I’ve been reading Minimalist Packrat’s blog over the last couple of days. Finding Tanja’s blog was Kismet. In a post that made me CRY, Tanja wrote this:
SIMPLE THINGS OFTEN AREN’T SIMPLE
I got that tank because I had an idealized view of reality in my head, where a small tank of fish would provide me with tranquility and serenity.
I’d made many other purchases in the past based on that same assumption (or hope).
Tanja makes the point that she was attaching values to obtaining things that weren’t actually going to provide the value that she hoped for. I did/do the same thing. I do it about people, places, AND things. People do this everyday. They get married because they think a partner will provide some magic cure. They start hobbies, build relationships, go places, all in hopes of finding something they need.
Yes, I bought the all white service-ware set because I believed the uniform creamy white dishes would add some sort of Martha Steward- esque nostalgia to our family meals. Maybe one day my daughter would look back and remember the classy and dignified dinners so prepared with love. Yes, I want to move to _____________(fill in the blank) because THERE things won’t be like this, there the people are more__________________(fill in the blank).
Lately I have been so overwhelmed with what I thought my life would look like. Being surprised by pregnancies, even when you tried to prevent them, a marriage that didn’t turn out like you’d imagined, and the other laundry list of broken expectations have left me feeling really, well.. sort of “what the hell is the point.”
When Garrett left for rehab our home went into foreclosure. The previous loss of Garrett’s job and then the subsequent loss of his next job, after he came back from rehab, left us financially unstable. Freelance writing/blogging/social media is great, but it doesn’t bring in consistent pay checks. So we defaulted and went into something the bank called “loss mitigation”. It has been several months and they still haven’t reviewed our case. We still don’t know when/if they’ll take our house. We still don’t know if they’ll adjust our mortgage so we can afford it, considering we are catching up from all the expenses that accrued from Garrett being unemployed. Beyond that, we’ve been trying to get out of this house for years now. We are stuck.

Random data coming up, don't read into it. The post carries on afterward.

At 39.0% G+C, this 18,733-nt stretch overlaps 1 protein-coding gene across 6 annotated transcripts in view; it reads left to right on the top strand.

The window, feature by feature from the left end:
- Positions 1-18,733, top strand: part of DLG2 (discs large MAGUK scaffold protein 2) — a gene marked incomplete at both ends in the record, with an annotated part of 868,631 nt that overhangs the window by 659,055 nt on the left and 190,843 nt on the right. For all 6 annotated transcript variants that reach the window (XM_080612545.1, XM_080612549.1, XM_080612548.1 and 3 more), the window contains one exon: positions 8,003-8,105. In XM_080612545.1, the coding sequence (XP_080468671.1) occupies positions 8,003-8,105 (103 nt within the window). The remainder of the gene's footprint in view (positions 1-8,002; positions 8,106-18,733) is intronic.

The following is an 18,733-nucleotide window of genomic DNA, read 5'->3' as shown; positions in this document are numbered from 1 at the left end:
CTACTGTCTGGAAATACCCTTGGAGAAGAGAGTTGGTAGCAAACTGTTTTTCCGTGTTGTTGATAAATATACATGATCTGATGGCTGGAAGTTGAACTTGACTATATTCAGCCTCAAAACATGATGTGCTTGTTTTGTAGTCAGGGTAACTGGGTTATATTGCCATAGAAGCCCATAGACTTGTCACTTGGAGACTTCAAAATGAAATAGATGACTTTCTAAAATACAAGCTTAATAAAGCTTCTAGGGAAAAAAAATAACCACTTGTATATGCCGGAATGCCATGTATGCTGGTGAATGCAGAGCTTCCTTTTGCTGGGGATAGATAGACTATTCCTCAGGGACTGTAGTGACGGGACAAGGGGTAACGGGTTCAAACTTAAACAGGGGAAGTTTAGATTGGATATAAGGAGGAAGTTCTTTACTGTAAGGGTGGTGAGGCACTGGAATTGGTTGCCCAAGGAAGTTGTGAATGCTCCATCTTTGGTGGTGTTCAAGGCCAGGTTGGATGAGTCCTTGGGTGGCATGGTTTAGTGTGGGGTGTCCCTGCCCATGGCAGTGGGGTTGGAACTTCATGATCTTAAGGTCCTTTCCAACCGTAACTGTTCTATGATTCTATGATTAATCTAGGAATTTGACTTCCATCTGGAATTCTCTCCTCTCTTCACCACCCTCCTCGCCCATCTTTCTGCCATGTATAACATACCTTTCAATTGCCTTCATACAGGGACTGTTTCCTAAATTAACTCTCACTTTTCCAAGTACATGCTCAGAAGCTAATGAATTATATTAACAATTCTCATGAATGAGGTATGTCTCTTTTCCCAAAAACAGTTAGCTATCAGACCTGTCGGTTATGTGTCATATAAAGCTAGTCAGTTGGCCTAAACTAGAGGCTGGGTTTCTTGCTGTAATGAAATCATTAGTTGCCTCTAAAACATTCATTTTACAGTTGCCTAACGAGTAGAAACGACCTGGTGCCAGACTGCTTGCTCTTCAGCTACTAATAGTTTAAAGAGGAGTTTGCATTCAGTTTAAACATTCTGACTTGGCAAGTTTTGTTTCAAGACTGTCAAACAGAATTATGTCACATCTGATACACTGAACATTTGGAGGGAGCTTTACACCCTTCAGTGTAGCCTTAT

We sat down yesterday and had a gut wrenching talk. We cried. We talked about who we thought we were before versus who we are now. We talked about fulfilling other’s expectations: having the mortgage, the kids, and the marriage we thought we were supposed to have. He was taught by his father that you get a good job, marry a good woman, buy a good house, be a good Christian, and raise good kids. As it turns out- that isn’t the best plan for everyone and “good” is relative. Garrett followed the rules he was taught by his family but, obviously, as any honest person will admit you can’t insulate against reality. Kids aren’t always “good”, houses can burn down (even if just symbolically), and what the hell does being a “good Christian” even mean?!
Sometimes the rules that we adopt, the ones that aren’t true to who we are, act like a prison. We can find ourselves trying to break free of the rules in our own ways. The more and more we force ourselves to adhere to the mask those rules created, we find ourselves doing increasingly destructive things internally to free ourselves. The process of differentiation can be arduous.
We talked about living a life that was fractured. Garrett admitted to wanting to live as the new him, the him that was honest about his issues and who he truly was, while still trying to keep the facade of the old life in tact. Who wants to say, “Yeah, I lost my job because of my addiction and then I couldn’t make my mortgage, THEN I went to rehab and things got worse, so now we don’t have a home.”
I am sure this all seems confusing. It is confusing even to us: the people who are living it.
So today I(we) are feeling inspired. I am going to take Tanja’s lead and clear out stuff that I don’t use/need that I kept because it “meant something”. More than that, we are letting go of the expectation of who we thought we should/would be and embracing, instead, who we are right now. We have decided to give the deed back to the house and face the damage of what has transpired over the last 18 months.
As I was crying at the thought of what this all means, my neighbor Bob was talking to me about everything that has gone on in our family as of late. He is an 80 year old man, frequently cantankerous, unpredictable, and very wise. He said, very simply, about us losing the house and our marriage:
“Jasmine. I think the best thing you and Garrett could do is turn in the deed to this house and turn in the deed to the marriage you thought you had. Move on. This house was never “you”. Give yourselves the chance to start over- without expectation and start over with each other. Who gives a damn about credit scores, or what other people think.”
It is hard, y’all. I am going to cry. I AM crying. But it is time to “clean house”.